Today I would like to discuss a boring subject: Spreadsheets. Actually it’s not that boring when you come to think of it. At least I’m going to try not to make it boring. Let me set something straight first: Spreadsheets are not just about numbers; they are about data. You may have already read Michael Meeks’ article on LibreOffice’s major rewrite of its spreadsheet engine (the much famed Ixion engine that was alluded to first in 2010) and indeed this is a major development for LibreOffice and ultimately for office suites in general – I’ll come back to that later- but this post is not an appreciation article for Michael and Kohei, it’s about how we think of spreadsheets, why we tend to think of them in a very limited way, and how we could redefine the uses of LibreOffice Calc.
There is something wrong with spreadsheets. We tend to think of them as tools to calculate and handle numbers and measures of various kinds. For many people, spreadsheets equal accounting and budget. Of course, these are tasks spreadsheets are perfectly meant for. Ultimately however, the key to spreadsheets is not their ability to perform two basic roles, display numbers and manipulate them. It is to extract meaning and data from these numbers and to manipulate this data to make other patterns emerge. This crucial point tends to be somewhat forgotten, yet it is something users do on a daily basis, although pretty often in a limited way.
There are two reasons for this. We often think of office suites as a set of predefined scenarios: the word processor is used for a letter. The spreadsheet is for accounting. Presentation software is for shiny slides where people write countless points and sentences all over the place so that no one understands anything. RIP Steve Jobs. But I digress. The point here is that we tend to copy usage, but hardly think of the software we use as a tool. The second reason may well lie in the inherent limitations of the tool itself and the information system in which the tool – the spreadsheet – operates.
The latter point is fortunately about to change. LibreOffice ships a rewritten Calc engine that is able to churn data faster, better, partly thanks to a brand new design and partly by relying on GPUs instead of the good old CPU power. What does it mean to us? It means that we are going to be able to interact with much bigger volumes of data and do more with it than with any other spreadsheet software out there. I’m not about to blow the horn by claiming that LibreOffice Calc is now more powerful than Excel – it is true in a certain sense but the assertion is too bold if it’s not a detailed claim- but what I’m trying to say is that we should stop thinking of LibreOffice Calc as a nice me-too spreadsheet module inside LibreOffice and that we ougt to realize that spreadsheet software is fundamentaly about data and its representation.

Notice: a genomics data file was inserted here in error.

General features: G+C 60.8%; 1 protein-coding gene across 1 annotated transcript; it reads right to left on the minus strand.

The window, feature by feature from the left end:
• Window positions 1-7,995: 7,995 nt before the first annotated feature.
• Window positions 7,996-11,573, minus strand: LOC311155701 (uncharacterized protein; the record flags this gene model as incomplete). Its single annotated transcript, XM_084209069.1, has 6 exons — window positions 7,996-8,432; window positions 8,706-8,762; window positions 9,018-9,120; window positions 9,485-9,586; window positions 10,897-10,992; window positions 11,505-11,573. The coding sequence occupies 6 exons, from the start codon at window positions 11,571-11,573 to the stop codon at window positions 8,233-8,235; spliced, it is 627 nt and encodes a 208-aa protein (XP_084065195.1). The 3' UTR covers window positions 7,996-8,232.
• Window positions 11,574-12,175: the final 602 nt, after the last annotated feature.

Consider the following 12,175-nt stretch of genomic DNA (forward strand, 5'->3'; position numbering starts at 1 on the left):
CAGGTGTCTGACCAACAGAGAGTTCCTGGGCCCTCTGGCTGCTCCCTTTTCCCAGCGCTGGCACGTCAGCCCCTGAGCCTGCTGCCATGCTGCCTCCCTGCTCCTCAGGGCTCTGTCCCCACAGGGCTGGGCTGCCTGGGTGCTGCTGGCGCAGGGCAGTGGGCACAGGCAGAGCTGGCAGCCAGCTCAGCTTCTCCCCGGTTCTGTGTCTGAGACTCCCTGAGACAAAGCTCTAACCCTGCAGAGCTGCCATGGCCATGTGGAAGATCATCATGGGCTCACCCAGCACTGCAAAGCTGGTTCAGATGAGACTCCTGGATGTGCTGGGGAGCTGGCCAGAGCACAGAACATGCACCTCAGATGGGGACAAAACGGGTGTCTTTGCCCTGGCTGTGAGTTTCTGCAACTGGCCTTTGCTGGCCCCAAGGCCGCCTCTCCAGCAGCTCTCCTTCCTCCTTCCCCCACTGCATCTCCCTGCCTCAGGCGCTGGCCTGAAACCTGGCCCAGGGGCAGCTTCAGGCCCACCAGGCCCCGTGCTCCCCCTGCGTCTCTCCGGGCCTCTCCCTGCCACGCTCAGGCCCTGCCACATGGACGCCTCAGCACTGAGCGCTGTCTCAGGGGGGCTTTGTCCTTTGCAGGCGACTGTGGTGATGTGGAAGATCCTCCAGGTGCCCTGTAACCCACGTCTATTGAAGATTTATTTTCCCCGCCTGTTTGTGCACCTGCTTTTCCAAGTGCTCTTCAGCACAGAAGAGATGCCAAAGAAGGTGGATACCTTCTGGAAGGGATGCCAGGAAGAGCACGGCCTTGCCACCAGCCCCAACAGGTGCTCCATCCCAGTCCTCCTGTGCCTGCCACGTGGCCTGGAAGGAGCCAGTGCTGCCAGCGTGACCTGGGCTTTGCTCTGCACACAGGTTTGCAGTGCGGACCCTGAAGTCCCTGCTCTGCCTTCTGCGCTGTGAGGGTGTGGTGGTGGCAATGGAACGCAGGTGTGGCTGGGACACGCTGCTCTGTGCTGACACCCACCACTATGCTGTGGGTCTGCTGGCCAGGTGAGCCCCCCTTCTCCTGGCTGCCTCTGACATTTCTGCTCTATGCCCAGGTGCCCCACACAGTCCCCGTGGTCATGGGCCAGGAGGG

A false, yet commonly admitted notion is that a spreadsheet is just some sort of table, or group of tables, called sheets. It is not. In fact, you can have tables inside a document opened by a word processor, but it will be different from a spreadsheet. Tables inside a document, inside Writer or elsewhere (emacs, MS Word, etc.) have no “intelligence”. They are just tables, with rows and columns. Spreadsheets have rows and colums too, but they also have cells that can be identified as resources, objects, and specific data sets. The same goes with rows and columns. It is possible to perform all sorts of actions based on the data that has been entered in cells, and this data can be processed elsewhere on the spreadsheets, such as in a different cells. It is possible to create representations of this data directly inside the spreadsheet, be it with specific markings, with operations on the data set (performing calculations with mathematical formulas for instance) or draw a fully visual chart of the data available on the spreadsheet. One thing which is now possible with LibreOffice Calc is the ability to stream and update the data existing inside the spreadsheet from and to different places such as the Internet. Where LibreOffice Calc shines though is in its ability to manage this data and perform complex operations on it. At the end of the day, LibreOffice Calc lets you achieve an unprecedented ability to manipulate data and to represent it in a clear and compelling way. By doing so, Calc is getting a bit closer to some types of databases but still retains its fundamental uses and purposes.
While this may not appeal to you if all you’re looking for is to define your monthly budget based on your income and expenses, this increased power and capacity appeals to several different kinds of users, such as universities, mathematicians, financial research, etc. But let’s move away from these number-intensive scenarios for a short while. Did you know you could use LibreOffice Calc to perform task management ? To-do lists? Track the progress of a project? In these cases, numbers may be involved, but so are words, concepts and ideas. Calc can be configured to manage projects and teams and will do that very well, by representing the project and team’s data, tasks and deadlines in a compelling and synthetic way. I was about to finish but talking about time tracking, did you know you could use LibreOffice Calc as a perpetual calendar? No? And what about the Football world cup in Brazil this year? We could not forget that, so Klaibson Ribeiro of the Brazilian project came up with the definitive team and matches chart for the world cup. And he did this with LibreOffice Calc!